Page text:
Stoke-on-Trent City Council’s Conservative-Independent administration is being asked to agree proposals to deliver a council tax freeze, a rent reduction for council house tenants and more investment in housing, education and communities, in budget proposals for 2016/17.
The proposals being put forward to coalition cabinet on 9 February will see:
- Council tax frozen – no increases for any households in the city. It will mean that the average Band A council tax will remain at £788.97, equivalent to £15.17 a week.*
- Council housing rents cut by one per cent across all 18,500 council properties, saving council tenants £674,000.
- An extra £4.3m spent on housing repairs and maintenance in the next financial year.
- An extra £6.1m spent in capital on housing in 2016/17, cutting the turnaround time for vacant properties to be re-let, and accelerating the council’s programme to renovate dated sheltered housing and apartment accommodation.
- A £500,000 investment in a maths centre of excellence for the city, which will attract match-funding, to help drive up education standards.
- Investment in learning disability services to improve support for some of the city’s most vulnerable people.
- A £500,000 investment in services to improve support for the safeguarding of children.
- £500,000 to improve recycling rates and a further £100,000 to extend garden waste collections from seven months of the year to nine months.
- £500,000 to maintain un-adopted green space to improve the appearance of the city, with a further £500,000 to extend a crackdown on fly-tippers to include tackling un-adopted open land. An additional £200,000 will be spent on environmental enforcement and £200,000 more on maintaining newly created public realm works which are improving the look and feel of the city centre and town centres.
- Capital investment in heritage-led projects, including the historic former Spode pottery site and building improvement schemes in Stoke, Burslem and Longton.
The revised reduction in the grant received from government is £11m instead of a projected £13.3m. The position has been further improved with an additional £1m collected on council tax which means the base position has improved overall for the council.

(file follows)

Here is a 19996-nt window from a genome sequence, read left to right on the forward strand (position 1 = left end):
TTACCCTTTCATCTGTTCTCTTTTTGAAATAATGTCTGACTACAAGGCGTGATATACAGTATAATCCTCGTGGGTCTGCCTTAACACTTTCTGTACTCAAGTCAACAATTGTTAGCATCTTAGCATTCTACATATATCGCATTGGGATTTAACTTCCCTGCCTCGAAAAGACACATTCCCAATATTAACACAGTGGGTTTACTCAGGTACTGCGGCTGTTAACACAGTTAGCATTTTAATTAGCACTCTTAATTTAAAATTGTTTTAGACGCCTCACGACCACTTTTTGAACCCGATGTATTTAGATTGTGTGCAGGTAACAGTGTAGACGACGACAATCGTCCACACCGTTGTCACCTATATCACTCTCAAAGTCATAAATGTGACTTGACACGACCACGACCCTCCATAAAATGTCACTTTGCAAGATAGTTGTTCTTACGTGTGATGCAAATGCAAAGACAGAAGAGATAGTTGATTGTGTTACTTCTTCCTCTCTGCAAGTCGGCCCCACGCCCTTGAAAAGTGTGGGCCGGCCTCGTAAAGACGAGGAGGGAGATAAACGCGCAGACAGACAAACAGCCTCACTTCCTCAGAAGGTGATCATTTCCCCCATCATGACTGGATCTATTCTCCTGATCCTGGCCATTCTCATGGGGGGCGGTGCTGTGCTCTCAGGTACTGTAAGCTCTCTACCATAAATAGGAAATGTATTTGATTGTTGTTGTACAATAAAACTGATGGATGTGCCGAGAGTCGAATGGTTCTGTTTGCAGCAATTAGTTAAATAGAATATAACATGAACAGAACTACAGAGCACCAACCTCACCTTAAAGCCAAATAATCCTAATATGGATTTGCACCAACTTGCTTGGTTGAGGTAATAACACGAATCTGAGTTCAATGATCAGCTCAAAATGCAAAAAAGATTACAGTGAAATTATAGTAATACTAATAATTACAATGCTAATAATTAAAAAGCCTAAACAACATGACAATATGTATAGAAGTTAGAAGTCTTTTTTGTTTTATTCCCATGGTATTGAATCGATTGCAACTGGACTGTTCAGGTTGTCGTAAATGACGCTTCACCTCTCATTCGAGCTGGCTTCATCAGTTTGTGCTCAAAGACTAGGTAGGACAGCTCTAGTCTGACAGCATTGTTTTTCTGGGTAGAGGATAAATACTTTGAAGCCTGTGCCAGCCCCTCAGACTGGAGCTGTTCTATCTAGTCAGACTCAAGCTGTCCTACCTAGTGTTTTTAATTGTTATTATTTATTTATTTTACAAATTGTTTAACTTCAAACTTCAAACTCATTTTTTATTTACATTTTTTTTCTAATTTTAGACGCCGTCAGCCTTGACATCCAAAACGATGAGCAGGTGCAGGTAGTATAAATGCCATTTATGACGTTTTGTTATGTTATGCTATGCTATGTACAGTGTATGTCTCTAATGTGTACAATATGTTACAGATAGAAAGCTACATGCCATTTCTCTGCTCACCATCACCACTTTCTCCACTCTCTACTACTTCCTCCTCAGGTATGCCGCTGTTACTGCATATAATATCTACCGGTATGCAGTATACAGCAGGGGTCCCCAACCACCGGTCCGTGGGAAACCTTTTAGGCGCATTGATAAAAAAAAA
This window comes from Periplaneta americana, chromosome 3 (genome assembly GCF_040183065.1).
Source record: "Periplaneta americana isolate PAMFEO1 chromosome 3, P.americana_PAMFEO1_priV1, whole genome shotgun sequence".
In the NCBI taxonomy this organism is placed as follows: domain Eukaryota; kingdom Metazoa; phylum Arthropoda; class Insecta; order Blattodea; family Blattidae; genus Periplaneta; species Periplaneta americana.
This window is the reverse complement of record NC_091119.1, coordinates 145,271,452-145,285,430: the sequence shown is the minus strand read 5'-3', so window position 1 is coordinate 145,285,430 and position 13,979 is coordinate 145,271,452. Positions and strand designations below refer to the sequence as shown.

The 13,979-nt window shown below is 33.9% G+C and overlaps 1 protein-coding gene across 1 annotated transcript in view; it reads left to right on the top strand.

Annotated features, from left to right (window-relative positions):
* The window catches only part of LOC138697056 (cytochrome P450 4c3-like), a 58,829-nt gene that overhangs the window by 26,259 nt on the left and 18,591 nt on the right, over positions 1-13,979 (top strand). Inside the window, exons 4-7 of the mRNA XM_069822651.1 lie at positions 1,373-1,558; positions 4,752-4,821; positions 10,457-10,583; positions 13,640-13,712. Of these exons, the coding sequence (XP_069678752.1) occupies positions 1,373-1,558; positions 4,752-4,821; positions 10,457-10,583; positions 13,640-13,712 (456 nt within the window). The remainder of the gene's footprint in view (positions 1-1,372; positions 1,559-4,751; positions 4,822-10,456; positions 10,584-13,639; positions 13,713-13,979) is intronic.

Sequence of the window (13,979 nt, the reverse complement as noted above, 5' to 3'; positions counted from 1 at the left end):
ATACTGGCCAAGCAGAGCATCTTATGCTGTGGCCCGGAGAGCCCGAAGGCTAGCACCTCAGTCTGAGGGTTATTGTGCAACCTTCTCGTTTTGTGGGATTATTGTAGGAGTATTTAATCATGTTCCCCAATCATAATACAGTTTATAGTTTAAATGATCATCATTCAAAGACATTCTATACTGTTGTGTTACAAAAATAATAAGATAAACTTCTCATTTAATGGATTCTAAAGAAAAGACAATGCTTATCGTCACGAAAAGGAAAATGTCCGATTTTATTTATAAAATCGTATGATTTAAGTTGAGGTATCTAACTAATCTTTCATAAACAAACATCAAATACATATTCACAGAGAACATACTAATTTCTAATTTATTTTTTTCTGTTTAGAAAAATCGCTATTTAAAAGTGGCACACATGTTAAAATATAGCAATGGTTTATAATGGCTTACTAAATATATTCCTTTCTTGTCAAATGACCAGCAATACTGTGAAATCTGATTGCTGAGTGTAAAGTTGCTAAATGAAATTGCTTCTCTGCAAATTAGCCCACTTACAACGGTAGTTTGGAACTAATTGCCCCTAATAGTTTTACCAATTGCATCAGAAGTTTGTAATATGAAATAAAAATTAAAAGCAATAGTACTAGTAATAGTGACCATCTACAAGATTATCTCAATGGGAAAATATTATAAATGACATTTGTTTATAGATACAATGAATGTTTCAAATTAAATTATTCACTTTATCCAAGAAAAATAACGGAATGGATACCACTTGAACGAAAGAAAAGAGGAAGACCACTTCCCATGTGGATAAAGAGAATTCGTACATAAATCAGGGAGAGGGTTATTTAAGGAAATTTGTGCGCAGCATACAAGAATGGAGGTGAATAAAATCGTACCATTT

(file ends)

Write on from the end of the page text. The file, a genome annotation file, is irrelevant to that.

The original proposals set out in December proposed £15.5m of reserves to be used for the budget. The improved financial position has allowed £2.5m to be added back into reserves. This additional money will be used to provide for further pressures with looked after children and older people support. Also £500,000 will be directed to public health to ease the pressure after a £1.3m reduction in funding from government.
This means a revised £13m of council reserves will be used to help make a total of £26.8m of savings. The measure will still leave the council with enough money in reserve to meet emergencies.
Consultation has been under way with residents across the city with feedback from organisations such as the North Staffordshire Pensioners Convention, Staffordshire police, schools and neighbourhood partnerships all inputting into the proposals.
The proposals have been developed in line with the coalition’s ‘stronger together’ five key priorities to: support residents to meet their potential; help businesses to thrive; protect vulnerable people; work with local people to make their communities great places to live; and, in a change of direction for the authority, to make the council more commercially focused, to bring in income and drive efficiencies.
Conservative Deputy Council Leader and cabinet member for finance, Cllr Abi Brown said: “In this budget, we’ve worked hard to look at where savings can be made and also where investment is needed.
“At the same time, it’s been about prudent use of our resources. We are committed to using our assets in the most effective and creative way when it’s most needed.
“We are focused on fundamentally changing the way services are delivered. We are embracing this through more partnership approaches, such as co-operative working, leading in the joining up of services with other authority areas, such as in parking enforcement, and in partnership working in social care and health.
“This budget, being delivered hand- in- hand with our ambitious capital programme totalling £473m, allows us the scope to develop commercial opportunities for the council. It allows us to look to income generation to help us deliver the services that residents rely on and which help our city to grow.”